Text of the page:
It seems like we all know Annie Leibovitz, we've seen her photographs everywhere, Rolling Stone, Vanity Fair, Vogue, seemingly everywhere. This film is a wonderful documentary that shows an unknown side of this famous photographer.
This is a simply made, elegant film. It feels a lot like we simply spent an hour and twenty-seven minutes listening to her recount her life. The film rolls full circle, from her early days taking pictures of her family, through the incredible luck getting a job at Rolling Stone during it's first years of publication, through the diva-like celebrity photographs, back to her love of photographing her family. The film ends where her latest book starts, Pilgrimage, (Pilgrimage) a book of family trip photographs. It is remarkable that a film from 2008 would predict the wonderful current work.
I didn't know a lot about Annie Leibovitz, but yet I knew a lot. We all know a lot about her - at least through the thousands of photographs she has published. Barbara Leibovitz, Annie's sister, does a remarkable job directing this film. Much like her photographs, the film is a little bit posed and a little bit raw. The film was edited very carefully, and does present Annie in the best possible light. The film was delicate about the Rolling Stones tour and her drug use during the early years of her career at Rolling Stone Magazine.
The core film was originally aired on PBS, so the film is PG. The DVD includes a massive set of bonus features - slightly more raw, somewhat uncut, interviews with many of the subjects of the film. There appears to be a bit more honesty in these interviews. Sadly, the bonus features get really long in the tooth. The film is gem of the DVD.
I am a photographer. This is an inspirational film. I was struck by her comment that she had to study dance photographs to understand how to photograph dance. I've had to learn how to photograph different sports, each time it takes me time to understand the flow of the game, the best angles to capture the right moment, where to stand, how to move, which lenses to use, and what is the best light. Football is completely different from baseball or golf. I never realized that photographing people is exactly the same work. She learned how to photograph rock stars - she lived the life and captured the moments. But as she moved to posed photography, Vanity Fair, she had to learn a whole new world. The work required is completely different. I was also struck by her big moment meeting a photo editor. I was so happy to hear that she struggles with editing her own work.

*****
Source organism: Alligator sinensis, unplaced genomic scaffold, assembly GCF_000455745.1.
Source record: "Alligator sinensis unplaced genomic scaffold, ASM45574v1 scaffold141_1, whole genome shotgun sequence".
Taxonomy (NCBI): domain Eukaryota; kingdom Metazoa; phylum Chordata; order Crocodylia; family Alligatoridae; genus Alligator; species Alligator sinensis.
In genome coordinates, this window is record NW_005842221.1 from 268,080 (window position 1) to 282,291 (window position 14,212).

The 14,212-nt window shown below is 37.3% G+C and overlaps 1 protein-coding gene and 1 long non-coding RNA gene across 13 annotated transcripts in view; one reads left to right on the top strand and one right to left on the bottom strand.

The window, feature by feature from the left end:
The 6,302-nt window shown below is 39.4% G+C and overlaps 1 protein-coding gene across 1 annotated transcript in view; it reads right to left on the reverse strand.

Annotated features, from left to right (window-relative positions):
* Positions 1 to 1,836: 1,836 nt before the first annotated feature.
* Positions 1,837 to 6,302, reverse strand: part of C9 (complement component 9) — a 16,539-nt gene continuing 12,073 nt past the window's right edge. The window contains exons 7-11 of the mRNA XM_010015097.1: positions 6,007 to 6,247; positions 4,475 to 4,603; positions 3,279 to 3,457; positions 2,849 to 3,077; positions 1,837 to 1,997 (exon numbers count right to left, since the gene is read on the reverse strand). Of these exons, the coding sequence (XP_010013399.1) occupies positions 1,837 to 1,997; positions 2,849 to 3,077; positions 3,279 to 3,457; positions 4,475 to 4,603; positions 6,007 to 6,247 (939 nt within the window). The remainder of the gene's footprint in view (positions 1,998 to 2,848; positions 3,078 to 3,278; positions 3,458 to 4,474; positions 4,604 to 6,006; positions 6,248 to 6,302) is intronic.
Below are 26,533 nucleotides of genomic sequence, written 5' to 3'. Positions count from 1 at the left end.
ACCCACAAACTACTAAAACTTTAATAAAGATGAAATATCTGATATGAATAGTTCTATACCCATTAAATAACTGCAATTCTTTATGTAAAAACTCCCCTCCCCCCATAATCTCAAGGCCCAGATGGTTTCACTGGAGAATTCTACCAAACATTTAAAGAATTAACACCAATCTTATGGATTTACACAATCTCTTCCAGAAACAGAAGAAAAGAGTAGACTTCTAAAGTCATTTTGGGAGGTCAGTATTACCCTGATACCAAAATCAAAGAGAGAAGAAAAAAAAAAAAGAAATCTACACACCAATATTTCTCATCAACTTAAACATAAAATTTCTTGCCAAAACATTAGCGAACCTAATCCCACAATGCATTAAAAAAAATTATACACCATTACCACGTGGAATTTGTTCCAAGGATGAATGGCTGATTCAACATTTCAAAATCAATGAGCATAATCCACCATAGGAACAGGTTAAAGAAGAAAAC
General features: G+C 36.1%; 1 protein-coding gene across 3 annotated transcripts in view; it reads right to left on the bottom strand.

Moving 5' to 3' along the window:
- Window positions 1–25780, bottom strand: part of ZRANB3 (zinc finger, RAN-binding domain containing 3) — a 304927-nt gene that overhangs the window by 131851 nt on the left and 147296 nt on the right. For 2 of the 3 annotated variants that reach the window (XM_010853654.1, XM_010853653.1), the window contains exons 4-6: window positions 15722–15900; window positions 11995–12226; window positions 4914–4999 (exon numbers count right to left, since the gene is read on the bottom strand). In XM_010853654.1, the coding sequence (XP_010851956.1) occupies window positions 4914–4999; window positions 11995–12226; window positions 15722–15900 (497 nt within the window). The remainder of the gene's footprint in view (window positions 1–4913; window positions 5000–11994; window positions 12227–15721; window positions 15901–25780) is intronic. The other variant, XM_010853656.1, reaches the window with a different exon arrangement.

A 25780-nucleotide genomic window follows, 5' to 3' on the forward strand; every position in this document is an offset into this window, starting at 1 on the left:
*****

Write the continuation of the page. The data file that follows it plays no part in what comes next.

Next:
This is a beautiful film that places Annie in a favorable light. The film shows some of the most iconic photographs ever, John Lennon, Mick Jagger, Demi Moore, Whoopi Goldberg, Mikhail Baryshnikov, Patti Smith, and Hillary Rodham Clinton. I enjoyed this film very much.
The core film is about the right length at an hour twenty-seven minutes. The bonus features are talking head commentary: Photo Series (30 minutes); Process (5 minutes); Commercial Work (5 minutes); Celebrity (6 minutes); Work Ethic (7 minutes); and Fashion (2 minutes).